For the past decade, drummer and composer Marcus Gilmore has been refining his expression alongside the likes of Chick Corea, Pharoah Sanders, Zakir Hussain and Vijay Iyer. An artist of multi-directional expansion, he approaches the drum set from within a lineage of percussionists and composers who have treasured its harmonic and melodic as much as its rhythmic depth. From this vantage point, Gilmore summons new leader and solo projects, recently integrating electronics into his live performances.
In June, he told The Jazz Gallery’s Rob Shepherd how his electronic setup has had an influence on his composing and performing. “I never have a shortage of musical ideas but that doesn’t always readily translate to reality,” said Gilmore. “This particular set up and machinery make it possible for me to do a lot of the things that I had imagined for a while. Once it became an accessible instrument to use, I kind of jumped right on it. At some point, I realized that these different elements could sometimes make it sound like I was playing with a much larger group than just myself. So I became really curious about how to emphasize this aspect in my solo performances.”
This week at the Gallery, don’t miss Gilmore stretch out with a trio featuring pianist David Virelles and bassist Burniss Earl Travis. (more…)
As livestreams and outdoor performances have started in earnest, Aldana has gotten back out there, playing at Smalls in New York, the Arts Center at Duck Creek in the Hamptons (below), and even joining pianist Dan Tepfer for some live quarantine improvisations.
For this performance at the Gallery, Aldana will be joined by pianist Sullivan Fortner, bassist Pablo Menares, and drummer Kush Abadey—a tight working quartet that sounds like it hasn’t skipped a beat.
From L to R: Eric McPherson, Kris Davis, and Stephan Crump. Photo courtesy of the artists.
This Thursday, September 17, The Jazz Gallery continues its Fall Livestream Concerts Series with a performance by the Borderlands Trio. A collaborative effort from bassist Stephan Crump, pianist Kris Davis, and drummer Eric McPherson, Borderlands Trio’s improvisations feature pointedly unstable textures alongside earthy groove. Before tuning in to the group’s fresh, spontaneous compositions on Thursday evening, check out the prickly and patient improvisation “Flockwork” from their debut album, below: (more…)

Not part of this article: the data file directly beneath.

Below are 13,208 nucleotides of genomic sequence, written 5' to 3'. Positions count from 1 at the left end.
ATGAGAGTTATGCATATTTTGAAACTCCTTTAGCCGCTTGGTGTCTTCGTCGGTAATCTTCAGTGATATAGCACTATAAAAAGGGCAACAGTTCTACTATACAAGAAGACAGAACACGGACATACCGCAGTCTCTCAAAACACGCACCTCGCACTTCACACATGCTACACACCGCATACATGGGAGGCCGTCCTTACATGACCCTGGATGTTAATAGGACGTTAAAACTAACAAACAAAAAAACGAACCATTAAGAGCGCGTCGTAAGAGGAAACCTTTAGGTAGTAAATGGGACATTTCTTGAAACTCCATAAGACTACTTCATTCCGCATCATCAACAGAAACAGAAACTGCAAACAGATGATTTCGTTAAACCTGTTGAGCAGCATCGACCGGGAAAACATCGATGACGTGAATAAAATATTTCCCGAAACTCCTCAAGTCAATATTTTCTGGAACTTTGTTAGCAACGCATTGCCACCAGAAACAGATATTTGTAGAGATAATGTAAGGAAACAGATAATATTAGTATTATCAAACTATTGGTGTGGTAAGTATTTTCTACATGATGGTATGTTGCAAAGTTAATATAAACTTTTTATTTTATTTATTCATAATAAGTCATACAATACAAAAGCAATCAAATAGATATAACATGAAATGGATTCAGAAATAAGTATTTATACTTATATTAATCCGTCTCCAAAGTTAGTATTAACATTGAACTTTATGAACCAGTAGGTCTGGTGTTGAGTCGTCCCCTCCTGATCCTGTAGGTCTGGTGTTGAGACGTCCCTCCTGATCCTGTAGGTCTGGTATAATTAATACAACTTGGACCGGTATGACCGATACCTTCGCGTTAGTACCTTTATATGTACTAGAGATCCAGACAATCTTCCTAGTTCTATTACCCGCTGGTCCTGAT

Immanuel Wilkins & Logan Richardson. Photos courtesy of the artists.
This Friday, The Jazz Gallery is pleased to host a special, intergenerational alto saxophone summit featuring Logan Richardson and Immanuel Wilkins. Both Gallery favorites, Richardson and Wilkins have honed their distinctive voices on the Gallery stage as both sidemen and leaders. To get an inkling of the fireworks that could ensure on the bandstand, check out the pair performing live shows in Washington D.C.—Wilkins at the Kennedy Center, and Richardson on NPR’s famed Tiny Desk.
This Thursday, March 12, The Jazz Gallery is pleased to welcome guitarist Fabrizio Sotti back to our stage for two sets. Since moving to New York in 1991, Sotti has been one of the scene’s true musical omnivores, as comfortable producing standout hip-hop tracks as unleashing flurries of post-bop lines with a fleet-footed trio. Check out Sotti’s recent performance of the Miles Davis standard “Solar,” which combines those different elements of his musical practice, below.
For this performance at the Gallery, Sotti has written a book of new music for a new band, featuring longtime collaborators Rachel Z on piano, Peter Slavov on bass, and Clarence Penn on drums. In addition, keep your ear out for a special upcoming EP of Sotti with Gallery co-founders Lezlie Harrison and Roy Hargrove, recorded in Sotti’s apartment back in the year 2000. (more…)